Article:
Show Me the Money
It should be clear by now that Addis is a transforming city. Their NMT and transport networks are beginning to rival any self-respecting world city. But how is this funded?
The national government budget takes care of large infrastructure projects like the BRT and LRT, mostly channelled from loans and grants from development banks and donor community. At a city level, the devolved transport budget enables localised decisions, but development grants and loans from international banks play a significant part. However, they still mostly see the world through car-tinted glasses; there is more focus on traffic flow and car-oriented development than striving for change that’s good for all.
To make matters worse, as soon as there are delays and challenges with budgets. It’s the pedestrian infrastructure that is compromised and the poorest that suffer as a result. As Iman points out, in the past contractors “finished the carriageway and not the sidewalk”. Back to square one.
In the case of the shiny new LRT, lines were completed before the stations that served them. Pedestrians had to walk through mud to board trains. Geographical access was inbuilt, but access lagged behind. It was a valuable lesson: more should be done to ensure pedestrian facilities are fit for purpose and completed in time.
The funding exists but “the problem is it’s often not spent on the majority of users”, Carly is all too aware, adding “the amount of money being invested is never balanced compared to the number of people who are walking and cycling”. Frustrations are rife, as most of the money is spent on the 15% of people driving, and just 2% on those who walk. It takes “brave” leadership to reverse these fortunes. Again, it’s the charismatic leaders who take the helm. Banks, meanwhile, should start to incentivise complete infrastructure by making holistic solutions a condition of payment.
Review the Revenue
Rather than spending existing cash on crossovers and relying on development agencies to support smaller initiatives, some focus is on getting Addis to allocate funds appropriately.
Responsibility doesn’t all fall at the feet of the city administration, though. Iman notes that “there should be better coordination among all the donors and development agencies working on transportation in Addis, and more accountability and evaluation when projects are completed. Mistakes should not be repeated but rather offer a chance to improve”.
Willingness to embrace systemic change is a valuable attribute for any city serious about developing sustainable mobility.
The private sector, for example, is encouraged to aid the surge in bus provision via proposed tax breaks on vehicular imports.
Funding streams may also soon change to reflect a more people-friendly policy. Because 70% of Ethiopia’s vehicles are in Addis, this is where both the challenges are greatest, and enforcement is strongest – generating the most revenue. Iman spoke of discussions with allies at the Transport Bureau who were receptive to innovating revenue collection and distribution. Ideas included channelling traffic penalties and parking fines back into improving road safety measures and tackling urban mobility challenges.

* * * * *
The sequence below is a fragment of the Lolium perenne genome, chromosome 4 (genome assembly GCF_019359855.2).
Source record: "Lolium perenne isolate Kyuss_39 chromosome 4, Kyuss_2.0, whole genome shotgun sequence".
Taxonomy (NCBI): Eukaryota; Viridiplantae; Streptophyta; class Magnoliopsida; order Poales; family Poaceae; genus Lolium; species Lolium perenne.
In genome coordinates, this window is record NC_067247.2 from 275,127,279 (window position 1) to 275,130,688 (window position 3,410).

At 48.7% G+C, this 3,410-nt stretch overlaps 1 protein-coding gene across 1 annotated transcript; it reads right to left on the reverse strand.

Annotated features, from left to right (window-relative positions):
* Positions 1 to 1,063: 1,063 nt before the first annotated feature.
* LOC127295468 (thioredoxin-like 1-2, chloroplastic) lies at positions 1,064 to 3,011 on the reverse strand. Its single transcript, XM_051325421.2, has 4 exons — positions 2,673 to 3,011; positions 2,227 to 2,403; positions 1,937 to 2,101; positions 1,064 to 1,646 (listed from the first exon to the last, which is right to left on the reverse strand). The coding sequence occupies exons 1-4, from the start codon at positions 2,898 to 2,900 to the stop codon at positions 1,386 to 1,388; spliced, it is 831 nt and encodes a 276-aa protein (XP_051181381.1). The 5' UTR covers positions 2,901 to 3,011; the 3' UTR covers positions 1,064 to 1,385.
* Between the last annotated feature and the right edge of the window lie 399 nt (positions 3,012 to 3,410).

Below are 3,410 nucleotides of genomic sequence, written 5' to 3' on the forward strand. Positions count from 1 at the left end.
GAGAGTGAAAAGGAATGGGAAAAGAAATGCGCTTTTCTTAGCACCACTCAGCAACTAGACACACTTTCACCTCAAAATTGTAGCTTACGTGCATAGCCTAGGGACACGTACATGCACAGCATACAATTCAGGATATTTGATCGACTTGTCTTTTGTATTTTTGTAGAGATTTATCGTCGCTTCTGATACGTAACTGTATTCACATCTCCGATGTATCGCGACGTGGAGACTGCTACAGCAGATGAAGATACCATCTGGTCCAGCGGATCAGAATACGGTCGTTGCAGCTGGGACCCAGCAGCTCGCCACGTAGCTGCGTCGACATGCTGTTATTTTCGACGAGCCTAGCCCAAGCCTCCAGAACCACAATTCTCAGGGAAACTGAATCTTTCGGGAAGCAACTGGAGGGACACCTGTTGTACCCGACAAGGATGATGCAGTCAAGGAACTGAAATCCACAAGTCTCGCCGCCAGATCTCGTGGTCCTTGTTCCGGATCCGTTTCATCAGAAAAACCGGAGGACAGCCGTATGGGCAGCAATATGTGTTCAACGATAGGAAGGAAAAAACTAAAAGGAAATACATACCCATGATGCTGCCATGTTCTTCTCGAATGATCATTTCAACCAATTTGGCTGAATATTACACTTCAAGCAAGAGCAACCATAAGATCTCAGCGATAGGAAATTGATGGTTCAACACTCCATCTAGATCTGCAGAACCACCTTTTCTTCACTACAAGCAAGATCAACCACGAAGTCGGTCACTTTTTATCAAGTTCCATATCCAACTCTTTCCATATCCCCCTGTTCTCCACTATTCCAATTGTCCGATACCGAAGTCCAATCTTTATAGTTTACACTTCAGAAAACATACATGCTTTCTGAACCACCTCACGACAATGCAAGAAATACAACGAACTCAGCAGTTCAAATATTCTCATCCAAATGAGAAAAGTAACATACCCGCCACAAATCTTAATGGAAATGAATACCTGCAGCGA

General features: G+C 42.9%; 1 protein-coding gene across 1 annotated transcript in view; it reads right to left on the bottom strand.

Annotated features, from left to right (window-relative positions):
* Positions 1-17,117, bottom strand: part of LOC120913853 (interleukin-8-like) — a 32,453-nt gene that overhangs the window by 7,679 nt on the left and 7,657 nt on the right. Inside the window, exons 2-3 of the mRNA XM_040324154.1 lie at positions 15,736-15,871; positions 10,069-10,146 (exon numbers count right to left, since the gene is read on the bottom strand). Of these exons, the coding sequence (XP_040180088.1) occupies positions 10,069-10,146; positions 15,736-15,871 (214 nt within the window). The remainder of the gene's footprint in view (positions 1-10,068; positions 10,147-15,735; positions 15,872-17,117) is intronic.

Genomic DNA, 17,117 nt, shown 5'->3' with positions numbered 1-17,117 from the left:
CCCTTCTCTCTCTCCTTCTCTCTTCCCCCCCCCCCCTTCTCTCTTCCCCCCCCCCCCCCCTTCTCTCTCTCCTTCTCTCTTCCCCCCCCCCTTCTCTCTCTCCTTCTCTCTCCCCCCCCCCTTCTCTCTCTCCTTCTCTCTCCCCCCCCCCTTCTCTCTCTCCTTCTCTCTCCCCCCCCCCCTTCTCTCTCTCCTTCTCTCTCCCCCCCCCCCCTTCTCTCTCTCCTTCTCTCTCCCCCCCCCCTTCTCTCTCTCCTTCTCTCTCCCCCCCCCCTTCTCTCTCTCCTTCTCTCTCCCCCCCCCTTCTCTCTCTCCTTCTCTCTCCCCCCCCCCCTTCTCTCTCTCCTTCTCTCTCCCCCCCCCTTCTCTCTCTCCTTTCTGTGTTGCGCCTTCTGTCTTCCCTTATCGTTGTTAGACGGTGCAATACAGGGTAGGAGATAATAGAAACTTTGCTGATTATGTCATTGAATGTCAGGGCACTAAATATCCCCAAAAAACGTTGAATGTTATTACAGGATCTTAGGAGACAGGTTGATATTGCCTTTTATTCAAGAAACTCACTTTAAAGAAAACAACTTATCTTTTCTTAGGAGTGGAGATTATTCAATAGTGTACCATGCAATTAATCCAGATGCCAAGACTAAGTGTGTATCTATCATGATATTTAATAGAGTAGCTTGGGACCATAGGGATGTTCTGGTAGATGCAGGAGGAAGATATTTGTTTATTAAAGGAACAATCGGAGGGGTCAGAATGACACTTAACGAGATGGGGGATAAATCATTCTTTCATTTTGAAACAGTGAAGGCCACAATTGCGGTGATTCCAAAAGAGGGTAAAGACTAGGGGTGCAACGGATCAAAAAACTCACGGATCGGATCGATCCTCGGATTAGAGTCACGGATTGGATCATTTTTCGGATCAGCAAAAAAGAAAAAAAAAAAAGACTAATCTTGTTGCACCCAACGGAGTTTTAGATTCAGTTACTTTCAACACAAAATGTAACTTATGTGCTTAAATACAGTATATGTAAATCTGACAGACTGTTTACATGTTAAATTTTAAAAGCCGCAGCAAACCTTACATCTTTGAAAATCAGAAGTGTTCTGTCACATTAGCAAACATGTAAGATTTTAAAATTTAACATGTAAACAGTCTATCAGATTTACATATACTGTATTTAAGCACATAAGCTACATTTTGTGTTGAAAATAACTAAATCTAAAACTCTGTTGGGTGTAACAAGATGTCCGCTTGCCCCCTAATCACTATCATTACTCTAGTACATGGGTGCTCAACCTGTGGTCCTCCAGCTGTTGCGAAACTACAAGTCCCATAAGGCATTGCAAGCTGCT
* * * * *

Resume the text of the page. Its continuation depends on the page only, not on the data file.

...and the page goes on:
Fines for on-street parking on arterial roads are already collected. Work is being done to properly implement and manage parking fees. Congestion charges could follow, but first relies on a robust and integrated public transport network being in place.
It isn’t about pitting cars against people. But Iman believes this kind of innovation is “something that we should invest in, that could really show how to improve cities”.
A City for the Future
Addis is still on its journey to becoming a multi-mobility utopia. It has made inroads, but urban sprawl poses an ongoing challenge. As Iman notes:
“You go out just maybe 20 minutes from the centre, and then it completely changes. In the peripheries, it takes 45 minutes to an hour to be able to access urban amenities or any sort of employment, health care.”
In some parts of Africa, people spend up to 40% of their income on mobility. A huge proportion! But there are about 15,000 minibuses in Addis Ababa, which provide affordable means to get around for many of its residents. With decent coverage, too, this empowers connectivity, and the government is aware enough of the city’s needs to add routes where needed. But these are semi-regulated, with changeable fares, routes, and timetables. In a developing city, this is proving unreliable. Citizens need a centralised, integrated, subsidised multimodal network.
As Carly says, “I think, the sign of a good city is when your poorest and your richest are all happily using the same transport system”. If it’s built right, like Addis Ababa is managing to do, then it’s a dream that can be realised.
 Addis Ababa City Administration, Global Designing Cities Initiative, Bloomberg Initiative for Global Road Safety, World Resources Institute (2018), Addis Ababa Non-Motorised Transport Strategy, www.addisababa.gov.et